Increasingly though, the go-to server is one called (pronounced bio-archive). In April, the Chan Zuckerberg Initiative agreed to a multi-year funding package—terms of which have not been disclosed—to solidify the future of bioRxiv. The money and engineering resources will also be used to bulk up the server’s automated tools for text mining, to make the repository’s content more accessible to researchers and easier to analyze with a machine. In addition to providing a digital home for preprints, scientists can also submit their work directly from bioRxiv to more than 100 peer-reviewed journals with just a few clicks.
Richard Sever, a molecular biologist at Cold Spring Harbor Laboratory, co-founded bioRxiv in 2013. When it first started, scientists submitted about 50 papers each month. Most of them were genomics researchers and bioinformaticians—people who used to be physicists. They had switched professions only to find no preprint server, or culture of sharing, to match their previous experience. They were the earliest adopters of Sever’s new repository.
like most scientists trying out the preprint scheme, didn’t totally abandon the traditional scientific publication track. His human exome reference library was eventually , and would go on to be cited more than 800 times. But because he posted both the dataset and the preprint explaining it more than nine months before the peer-reviewed version came out, other scientists didn’t have to wait to start using his data. Between October 2015 and August 2016, scientists viewed his newly compiled exome data 3 million times and downloaded the preprint more than 18,000 times. Together, they helped researchers launch new investigations into the genetic factors underlying diseases like schizophrenia, Alzheimer’s, and cancer.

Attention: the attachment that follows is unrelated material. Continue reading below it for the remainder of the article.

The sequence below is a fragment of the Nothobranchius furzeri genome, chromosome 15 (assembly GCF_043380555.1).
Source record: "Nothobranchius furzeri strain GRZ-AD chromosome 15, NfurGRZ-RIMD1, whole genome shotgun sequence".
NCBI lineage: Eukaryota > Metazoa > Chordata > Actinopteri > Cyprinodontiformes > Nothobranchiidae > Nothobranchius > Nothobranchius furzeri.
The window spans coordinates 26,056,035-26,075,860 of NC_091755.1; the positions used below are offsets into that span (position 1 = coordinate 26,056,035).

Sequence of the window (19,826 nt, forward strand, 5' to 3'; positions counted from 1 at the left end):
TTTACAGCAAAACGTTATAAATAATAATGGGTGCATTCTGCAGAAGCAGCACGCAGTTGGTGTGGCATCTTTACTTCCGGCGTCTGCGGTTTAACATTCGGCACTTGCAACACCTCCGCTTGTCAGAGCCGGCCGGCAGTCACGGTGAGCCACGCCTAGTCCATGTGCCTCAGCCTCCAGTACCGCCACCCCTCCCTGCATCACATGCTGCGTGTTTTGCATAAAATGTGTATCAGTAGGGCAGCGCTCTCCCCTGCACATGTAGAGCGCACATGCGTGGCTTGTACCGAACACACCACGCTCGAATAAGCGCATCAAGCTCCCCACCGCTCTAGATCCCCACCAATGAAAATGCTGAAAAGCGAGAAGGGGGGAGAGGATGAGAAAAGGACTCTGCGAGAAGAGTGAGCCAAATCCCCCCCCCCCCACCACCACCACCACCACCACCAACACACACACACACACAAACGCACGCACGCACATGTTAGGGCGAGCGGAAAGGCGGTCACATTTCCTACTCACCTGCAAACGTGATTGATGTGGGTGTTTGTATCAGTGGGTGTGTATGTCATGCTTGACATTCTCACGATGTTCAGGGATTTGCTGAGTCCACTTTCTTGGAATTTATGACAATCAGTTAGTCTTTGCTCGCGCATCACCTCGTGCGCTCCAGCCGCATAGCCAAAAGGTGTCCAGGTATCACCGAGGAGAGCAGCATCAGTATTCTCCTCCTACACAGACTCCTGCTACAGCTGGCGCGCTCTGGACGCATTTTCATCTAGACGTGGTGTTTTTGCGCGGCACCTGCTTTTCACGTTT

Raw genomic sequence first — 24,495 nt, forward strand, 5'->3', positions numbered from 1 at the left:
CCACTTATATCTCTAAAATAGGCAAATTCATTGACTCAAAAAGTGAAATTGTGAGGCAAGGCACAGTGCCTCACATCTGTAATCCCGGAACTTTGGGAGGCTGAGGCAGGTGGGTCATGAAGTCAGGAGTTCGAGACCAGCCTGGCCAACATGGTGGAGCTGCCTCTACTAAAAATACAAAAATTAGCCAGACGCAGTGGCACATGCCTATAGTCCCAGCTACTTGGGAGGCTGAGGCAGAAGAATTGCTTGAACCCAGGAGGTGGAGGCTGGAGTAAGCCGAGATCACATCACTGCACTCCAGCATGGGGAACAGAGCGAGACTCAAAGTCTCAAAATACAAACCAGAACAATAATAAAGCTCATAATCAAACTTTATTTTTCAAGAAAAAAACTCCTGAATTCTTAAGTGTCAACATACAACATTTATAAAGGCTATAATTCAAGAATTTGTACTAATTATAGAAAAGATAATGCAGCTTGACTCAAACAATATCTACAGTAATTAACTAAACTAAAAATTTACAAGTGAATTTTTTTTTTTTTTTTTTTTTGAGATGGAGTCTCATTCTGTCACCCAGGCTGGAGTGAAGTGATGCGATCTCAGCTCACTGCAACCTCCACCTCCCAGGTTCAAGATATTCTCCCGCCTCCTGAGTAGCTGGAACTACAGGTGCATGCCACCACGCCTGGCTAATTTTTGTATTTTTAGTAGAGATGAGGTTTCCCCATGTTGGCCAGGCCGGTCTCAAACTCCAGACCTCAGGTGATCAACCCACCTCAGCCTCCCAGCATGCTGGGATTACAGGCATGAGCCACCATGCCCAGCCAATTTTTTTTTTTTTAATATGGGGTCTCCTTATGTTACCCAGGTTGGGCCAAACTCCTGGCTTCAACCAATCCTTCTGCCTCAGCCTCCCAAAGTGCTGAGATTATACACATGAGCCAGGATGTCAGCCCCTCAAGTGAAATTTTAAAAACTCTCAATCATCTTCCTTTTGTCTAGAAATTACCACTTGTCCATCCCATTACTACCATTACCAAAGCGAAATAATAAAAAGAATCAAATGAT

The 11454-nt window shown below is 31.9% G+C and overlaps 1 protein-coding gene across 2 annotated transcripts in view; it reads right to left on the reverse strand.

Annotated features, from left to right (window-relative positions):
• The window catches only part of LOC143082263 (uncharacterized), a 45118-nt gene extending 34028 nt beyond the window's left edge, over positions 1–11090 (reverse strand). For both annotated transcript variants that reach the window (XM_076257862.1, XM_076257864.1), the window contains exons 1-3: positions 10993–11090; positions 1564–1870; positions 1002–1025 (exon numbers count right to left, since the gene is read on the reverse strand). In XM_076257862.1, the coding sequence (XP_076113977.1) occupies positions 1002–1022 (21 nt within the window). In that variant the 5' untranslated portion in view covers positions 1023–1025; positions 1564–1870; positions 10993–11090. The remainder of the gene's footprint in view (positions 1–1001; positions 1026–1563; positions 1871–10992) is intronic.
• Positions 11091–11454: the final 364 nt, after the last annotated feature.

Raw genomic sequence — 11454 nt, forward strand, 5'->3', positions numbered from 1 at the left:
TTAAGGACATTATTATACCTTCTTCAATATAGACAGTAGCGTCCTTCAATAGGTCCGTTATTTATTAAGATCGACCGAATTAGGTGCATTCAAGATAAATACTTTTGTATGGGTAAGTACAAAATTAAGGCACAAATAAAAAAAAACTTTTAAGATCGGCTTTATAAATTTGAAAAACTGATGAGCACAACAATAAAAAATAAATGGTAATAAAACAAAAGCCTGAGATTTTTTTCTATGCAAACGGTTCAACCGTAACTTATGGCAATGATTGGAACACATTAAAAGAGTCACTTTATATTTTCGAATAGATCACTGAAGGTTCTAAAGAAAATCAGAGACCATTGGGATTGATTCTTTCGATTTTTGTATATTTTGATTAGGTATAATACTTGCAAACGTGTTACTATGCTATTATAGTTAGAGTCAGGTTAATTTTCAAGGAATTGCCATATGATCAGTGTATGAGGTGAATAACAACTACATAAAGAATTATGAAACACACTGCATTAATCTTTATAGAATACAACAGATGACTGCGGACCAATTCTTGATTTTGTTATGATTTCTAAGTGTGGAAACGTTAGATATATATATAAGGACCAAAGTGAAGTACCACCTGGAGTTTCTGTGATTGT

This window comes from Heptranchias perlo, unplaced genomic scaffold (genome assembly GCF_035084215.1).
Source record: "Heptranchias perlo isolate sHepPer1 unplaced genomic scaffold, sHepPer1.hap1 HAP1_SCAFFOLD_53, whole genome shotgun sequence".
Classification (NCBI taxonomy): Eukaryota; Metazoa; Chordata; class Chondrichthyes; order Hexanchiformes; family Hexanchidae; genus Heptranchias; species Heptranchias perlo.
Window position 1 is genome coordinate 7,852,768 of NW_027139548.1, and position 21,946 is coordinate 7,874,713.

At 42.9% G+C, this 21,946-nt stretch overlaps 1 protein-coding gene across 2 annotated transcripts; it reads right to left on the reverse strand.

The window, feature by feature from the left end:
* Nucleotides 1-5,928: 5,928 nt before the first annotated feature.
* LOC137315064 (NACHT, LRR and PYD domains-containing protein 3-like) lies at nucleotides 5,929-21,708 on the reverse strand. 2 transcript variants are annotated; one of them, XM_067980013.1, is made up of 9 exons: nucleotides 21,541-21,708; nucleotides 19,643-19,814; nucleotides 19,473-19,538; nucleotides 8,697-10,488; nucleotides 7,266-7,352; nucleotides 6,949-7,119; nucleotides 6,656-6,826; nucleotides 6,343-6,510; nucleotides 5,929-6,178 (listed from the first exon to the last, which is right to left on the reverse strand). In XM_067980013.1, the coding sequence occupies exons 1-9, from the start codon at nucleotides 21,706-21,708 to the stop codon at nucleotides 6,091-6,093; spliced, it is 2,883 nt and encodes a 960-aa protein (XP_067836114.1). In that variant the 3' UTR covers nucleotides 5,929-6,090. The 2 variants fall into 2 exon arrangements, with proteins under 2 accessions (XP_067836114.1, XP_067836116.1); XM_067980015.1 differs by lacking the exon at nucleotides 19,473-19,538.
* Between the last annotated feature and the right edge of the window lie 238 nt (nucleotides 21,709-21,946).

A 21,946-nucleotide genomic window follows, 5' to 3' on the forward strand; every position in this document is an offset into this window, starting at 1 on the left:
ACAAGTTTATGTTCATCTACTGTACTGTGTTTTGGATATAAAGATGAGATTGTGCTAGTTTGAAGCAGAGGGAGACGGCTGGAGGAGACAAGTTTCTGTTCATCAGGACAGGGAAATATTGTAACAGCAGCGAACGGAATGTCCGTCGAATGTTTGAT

This, then, is the two-fold promise of preprints: Scientists get to demonstrate their scholarly contributions to potential funders while their manuscripts are being peer-reviewed for publication. And at the same time, the scientific community gets to see that work months or even years before they would otherwise. Just how quickly could preprints speed up scientific discovery? According to Stanford bioengineer Stephen Quake, if one preprint inspired the work of just two other people, biologists would see a five-fold acceleration in scientific progress within a decade.
Preprints could solve these issues by decoupling distribution of results from their certification via peer review. But publishers and some scientists worry preprints will only further dilute the research literature and endanger fields already struggling with . And since preprints also threaten to dilute revenues at academic publishing houses, there’s more than just scientific integrity at stake.
In Valleyspeak, Cell is attempting to disrupt its disruptor. As many scientists have pointed out, it looks like the for-profit company is making moves to undercut a nonprofit model for open information sharing. There’s no real money in preprint servers—Nature Publishing Group tried it a decade ago (before it was Springer Nature)—and shuttered the service after five years. All the other repositories out there are sustained by some combination of grants, donations, and support from academic institutions. But if every name brand journal started hosting their own “sneak peek,” it would further fracture efforts to get all biological preprints in one place with one set of rules.